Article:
I mix those same three...lavender, lemon and tea tree for some uses...nice scent
Isn't eucalyptus a bug repellant? I know it is definitely an odor absorber.
 
R Scott
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: Yes, Patchouli=Pot in many minds.
 
Annie Gibbons
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Great - thank you so much!

Yes - sewing machine oil just on the moving parts! I've already got it, so that's why I'd use that.

I really don't think the wheel has a finish on it, though I can look around to see what options might have been available - it just doesn't feel or look like it's got anything on it.

So I'll just plan to use a mix of soapy water with some anti-fungal essential oil for cleaning (will take a look at the diagram - I was lucky and it came with the manual - to see about taking it apart or cleaning as is). Then rub some wood oil on. I think we have some tung.

I'm not crazy about plastic bags, either, but as "everything" made of natural materials seems to be molding at the moment, it's the best solution for now. I'll try adding some lavender oil, too.

Yikes on the patchouli = pot misunderstanding

Thanks again for all your help!
 
Peter Ellis
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Lots of people use bleach for many things. Vinegar is at least as effective as an anti-fungal and much less generally damaging.

My first choice for this sort of thing is a wipe down with white vinegar, then a wash with an appropriate soap. For leather it is saddle soap, for wood, something like Murphy's Oil Soap.
 
Annie Gibbons
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Thanks everyone! I did go ahead and partly disassemble the wheel, then wipe it down with a wet rag soaked in a mild soap/rosemary & tea tree oil mix. Once it was dry I rubbed it down with tung oil with some rosemary & t.t. oils added. So far so good!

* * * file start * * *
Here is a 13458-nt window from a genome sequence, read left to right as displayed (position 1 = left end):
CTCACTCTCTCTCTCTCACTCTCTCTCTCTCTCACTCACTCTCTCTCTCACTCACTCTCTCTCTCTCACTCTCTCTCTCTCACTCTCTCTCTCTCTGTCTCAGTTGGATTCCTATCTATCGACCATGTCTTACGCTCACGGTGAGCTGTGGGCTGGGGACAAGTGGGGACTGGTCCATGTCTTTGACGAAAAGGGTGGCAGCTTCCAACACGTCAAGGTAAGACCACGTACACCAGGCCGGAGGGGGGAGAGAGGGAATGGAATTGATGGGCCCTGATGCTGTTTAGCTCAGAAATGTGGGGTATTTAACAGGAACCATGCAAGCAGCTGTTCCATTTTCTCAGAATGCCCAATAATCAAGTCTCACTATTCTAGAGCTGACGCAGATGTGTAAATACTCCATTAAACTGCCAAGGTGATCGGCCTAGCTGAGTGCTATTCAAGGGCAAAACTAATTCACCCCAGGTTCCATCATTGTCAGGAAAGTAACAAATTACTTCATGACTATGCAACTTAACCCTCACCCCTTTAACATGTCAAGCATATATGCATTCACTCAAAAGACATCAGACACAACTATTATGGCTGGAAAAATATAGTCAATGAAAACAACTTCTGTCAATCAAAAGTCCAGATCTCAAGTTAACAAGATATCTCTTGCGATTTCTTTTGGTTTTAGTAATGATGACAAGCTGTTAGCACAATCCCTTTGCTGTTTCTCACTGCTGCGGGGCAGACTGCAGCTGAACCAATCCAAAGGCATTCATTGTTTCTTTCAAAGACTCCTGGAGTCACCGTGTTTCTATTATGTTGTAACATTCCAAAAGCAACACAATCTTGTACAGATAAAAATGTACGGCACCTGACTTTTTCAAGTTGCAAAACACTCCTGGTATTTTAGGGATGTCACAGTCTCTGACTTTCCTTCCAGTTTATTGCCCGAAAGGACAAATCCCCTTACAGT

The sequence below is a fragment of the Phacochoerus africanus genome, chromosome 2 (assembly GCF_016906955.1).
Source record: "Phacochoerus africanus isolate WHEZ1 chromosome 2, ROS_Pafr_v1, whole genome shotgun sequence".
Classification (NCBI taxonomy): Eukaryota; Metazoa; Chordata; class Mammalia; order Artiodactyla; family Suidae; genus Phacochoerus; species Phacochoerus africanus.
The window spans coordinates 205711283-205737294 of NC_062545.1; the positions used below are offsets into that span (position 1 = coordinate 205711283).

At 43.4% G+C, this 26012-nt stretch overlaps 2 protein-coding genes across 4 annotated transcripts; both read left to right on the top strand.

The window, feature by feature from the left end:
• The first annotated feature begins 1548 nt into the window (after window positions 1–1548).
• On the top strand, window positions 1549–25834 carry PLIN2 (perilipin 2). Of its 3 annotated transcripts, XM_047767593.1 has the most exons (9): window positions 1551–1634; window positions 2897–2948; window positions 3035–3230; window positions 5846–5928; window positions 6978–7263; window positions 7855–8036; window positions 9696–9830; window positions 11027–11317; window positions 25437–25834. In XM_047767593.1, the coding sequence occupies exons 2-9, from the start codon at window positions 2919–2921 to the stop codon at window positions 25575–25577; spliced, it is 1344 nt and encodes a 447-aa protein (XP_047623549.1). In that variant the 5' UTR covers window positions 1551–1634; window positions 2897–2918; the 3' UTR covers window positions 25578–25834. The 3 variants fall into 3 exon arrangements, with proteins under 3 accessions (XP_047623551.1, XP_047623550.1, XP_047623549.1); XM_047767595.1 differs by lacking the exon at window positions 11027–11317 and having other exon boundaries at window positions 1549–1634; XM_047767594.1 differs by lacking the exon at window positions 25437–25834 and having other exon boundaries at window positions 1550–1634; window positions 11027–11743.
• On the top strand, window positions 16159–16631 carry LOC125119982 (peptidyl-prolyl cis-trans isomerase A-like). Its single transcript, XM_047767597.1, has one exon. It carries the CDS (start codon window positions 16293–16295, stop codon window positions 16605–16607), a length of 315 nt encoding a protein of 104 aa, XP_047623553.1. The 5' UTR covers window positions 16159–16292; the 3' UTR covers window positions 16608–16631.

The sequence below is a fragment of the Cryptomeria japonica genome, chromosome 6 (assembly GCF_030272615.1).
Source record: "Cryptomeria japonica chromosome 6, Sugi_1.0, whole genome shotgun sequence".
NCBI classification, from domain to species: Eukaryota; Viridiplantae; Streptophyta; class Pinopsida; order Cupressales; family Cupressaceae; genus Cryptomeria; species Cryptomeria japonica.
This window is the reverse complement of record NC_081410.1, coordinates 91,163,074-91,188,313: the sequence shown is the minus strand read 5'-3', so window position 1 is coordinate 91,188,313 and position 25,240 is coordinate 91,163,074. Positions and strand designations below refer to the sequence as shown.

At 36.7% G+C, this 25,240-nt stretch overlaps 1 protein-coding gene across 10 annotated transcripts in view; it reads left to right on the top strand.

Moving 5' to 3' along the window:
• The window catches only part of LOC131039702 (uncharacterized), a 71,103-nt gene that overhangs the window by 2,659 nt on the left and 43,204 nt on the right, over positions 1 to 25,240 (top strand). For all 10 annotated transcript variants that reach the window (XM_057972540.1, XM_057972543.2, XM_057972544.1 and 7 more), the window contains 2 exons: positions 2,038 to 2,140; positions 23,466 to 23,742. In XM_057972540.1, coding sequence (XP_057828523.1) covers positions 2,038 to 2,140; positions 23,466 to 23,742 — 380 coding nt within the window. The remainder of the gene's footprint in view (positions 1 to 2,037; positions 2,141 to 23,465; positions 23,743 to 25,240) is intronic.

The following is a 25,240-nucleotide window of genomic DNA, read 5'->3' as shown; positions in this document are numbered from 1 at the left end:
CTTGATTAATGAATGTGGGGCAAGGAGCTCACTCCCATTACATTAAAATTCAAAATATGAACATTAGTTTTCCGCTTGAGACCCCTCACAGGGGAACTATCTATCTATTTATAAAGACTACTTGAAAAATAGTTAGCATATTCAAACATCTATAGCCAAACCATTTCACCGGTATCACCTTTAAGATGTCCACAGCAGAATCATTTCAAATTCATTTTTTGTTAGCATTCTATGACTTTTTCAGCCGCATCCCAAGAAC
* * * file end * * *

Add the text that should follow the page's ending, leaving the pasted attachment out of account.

Jay C. White Cloud
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I usually just read this forum, as I often don't get the time to work in this medium as much as I would like, other that some sewing these days. Nevertheless, some recent comments about "Bleach" caught my eye.

As a master woodworker, and historical conservation-restorationist that has covered everything from wood objects to Native American medicine bags and number of other vintage artifacts, I can share that in the museum sciences you must always go with the least invasive modality first...water. Then perhaps...slowly...move to more aggressive (and toxic) methods. I would then also want to suggest kindly, that this is a "permaculture" forum, where traditional and natural methods are what the culture here tries its very best to promote and make work.

As both a woodworker and a vintage materials conservationist, I can promise that wood fibers do not like bleach and the damage it does to them. I can also strongly suggest that taking away the historic patina of an object is absolutely forbidden. Clean something yes...strip...never...

A mild "oil bath" and/or white vinegar is "pest practice," and much past this is over kill in my view as a professional.

Regards,

j
 
Chadwick Holmes
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Warm water with tea tree oil would do the trick, I have used this with decent results, the tea tree oil is a unpleasant thing for mold, bacteria, fungus, and also smells good and covers any remaining "grandmas attic smell"

Hope you find the right solution for a useful solution!........I know it's a really painful joke but I had too!!!